Now translate those relative measurements to a precision machine inside a tunnel, such as the movable Main Injector. The beam pipe and the magnets have a specified alignment with each other, and with the tunnel walls and floor. The particle beam, which corkscrews through the evacuated beampipe at nearly the speed of light, is tuned to that specific alignment. Some very mundane influencesódirt, water, a dropped wrenchócan disrupt the whole scheme, prompting that call to the alignment guys.

Seasonal changes, and Dijak bolts

Ground is hard when frozen, and soft when wet. It pushes back when hard; it gives way when wet. Those seasonal ups and downs are part of the regular cycle in an accelerator tunnel. Like the four-mile Tevatron, the two-mile Main Injector has an entire system of "corrector" magnets used to compensate for predictable (or unpredictable) shifts within a limited range.

"We have one corrector for every quadrupole [steering] magnet in the Main Injector," Mishra said. "If we find the beam orbit changing, we have to run the correctors at greater strength. If we subsequently survey the magnets and find they've moved, we have them realigned and we can back off on the corrector magnets."

The seasonal effects of the creek running over the Main Injector tunnel are well documented. But there's another season that's nearly constant at Fermilab: the construction season. With nearby tunneling for the NuMI and MiniBooNE neutrino experiments, Alignment group leader Bob Bernstein can succinctly describe the impact on the Main Injector tunnel.

"If you take dirt off the top, the tunnel will rise," he explained. "If you put dirt back on the top, the tunnel will sink."

Both have occurred during the construction, as shown on the accompanying plot.

The vertical axis rises in increments of 0.000020 meters; think of each jump representing the dot on an "i." The horizontal axis represents stations around the Main Injector tunnel, so the end point comes back to the beginning. The sinusoidal curve shows the rise and fall of the tunnel itself, with the magnet locations represented in the points forming the jagged line.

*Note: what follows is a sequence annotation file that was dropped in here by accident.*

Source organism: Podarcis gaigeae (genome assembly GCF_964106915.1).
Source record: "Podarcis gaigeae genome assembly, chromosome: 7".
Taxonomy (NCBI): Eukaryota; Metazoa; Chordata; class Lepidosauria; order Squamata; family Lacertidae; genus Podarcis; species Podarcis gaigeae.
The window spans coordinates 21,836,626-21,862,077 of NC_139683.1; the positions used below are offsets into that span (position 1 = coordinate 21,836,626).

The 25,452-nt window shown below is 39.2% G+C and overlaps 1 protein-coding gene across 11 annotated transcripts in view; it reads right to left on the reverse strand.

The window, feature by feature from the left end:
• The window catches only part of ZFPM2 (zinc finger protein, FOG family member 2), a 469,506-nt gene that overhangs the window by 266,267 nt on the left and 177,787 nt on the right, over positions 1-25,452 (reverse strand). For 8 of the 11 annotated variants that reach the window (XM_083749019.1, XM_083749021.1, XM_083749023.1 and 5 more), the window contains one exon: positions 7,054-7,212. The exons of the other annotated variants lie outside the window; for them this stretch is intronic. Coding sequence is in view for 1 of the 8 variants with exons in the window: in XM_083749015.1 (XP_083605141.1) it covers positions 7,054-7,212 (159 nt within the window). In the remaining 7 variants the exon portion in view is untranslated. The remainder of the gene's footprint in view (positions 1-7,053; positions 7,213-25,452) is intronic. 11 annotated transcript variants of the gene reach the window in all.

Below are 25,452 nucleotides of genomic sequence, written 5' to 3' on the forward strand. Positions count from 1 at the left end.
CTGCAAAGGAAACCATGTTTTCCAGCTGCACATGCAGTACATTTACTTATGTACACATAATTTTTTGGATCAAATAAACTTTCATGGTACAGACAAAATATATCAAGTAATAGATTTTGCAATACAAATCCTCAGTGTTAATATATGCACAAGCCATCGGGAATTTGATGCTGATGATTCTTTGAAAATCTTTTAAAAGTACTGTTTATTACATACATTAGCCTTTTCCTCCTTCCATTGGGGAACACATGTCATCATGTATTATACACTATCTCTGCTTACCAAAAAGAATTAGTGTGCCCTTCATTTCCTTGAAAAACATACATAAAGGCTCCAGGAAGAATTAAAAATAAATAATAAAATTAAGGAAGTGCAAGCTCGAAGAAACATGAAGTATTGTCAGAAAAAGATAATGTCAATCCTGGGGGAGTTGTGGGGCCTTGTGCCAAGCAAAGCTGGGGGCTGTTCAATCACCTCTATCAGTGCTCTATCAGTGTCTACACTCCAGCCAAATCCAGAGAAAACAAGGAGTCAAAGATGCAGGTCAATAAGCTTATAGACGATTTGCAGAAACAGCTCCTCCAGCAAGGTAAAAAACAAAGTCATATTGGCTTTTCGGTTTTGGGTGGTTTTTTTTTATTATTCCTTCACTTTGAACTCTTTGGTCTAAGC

When the points fall outside the acceptable bandwidth, it's time for adjustmentsóthe biggest being with a four-foot long open-end wrench.

Ed Dijak sights through a gyrotheodolite "You need one that long to supply enough torque," said Ed Dijak.

The magnets are adjusted with leveling screws, like the ones beneath a stove or refrigerator. Of course, you're probably not using a laser to align your kitchen appliances. Then again, the earliest Fermilab tunnel and magnet alignments were based on lines drawn on the floor, in chalk or red paint, to set reference points.

When the KTeV (Kaons at the Tevatron) experiment was being set up around 1995, Dijak had an idea: sink bolts into the floor and attach eye-bolts to the walls to establish an alignment network. The system worked so well that "Dijak bolts" were incorporated into the design of the Main Injector tunnel.

In these newer areas, a control network is established using the laser tracker, adjusted to minimize errors, and then the final adjusted coordinates are used to align the magnets with the tracker of by optical tooling. The FMI and Recycler were aligned entirely with the laser tracker due to the tight specifications.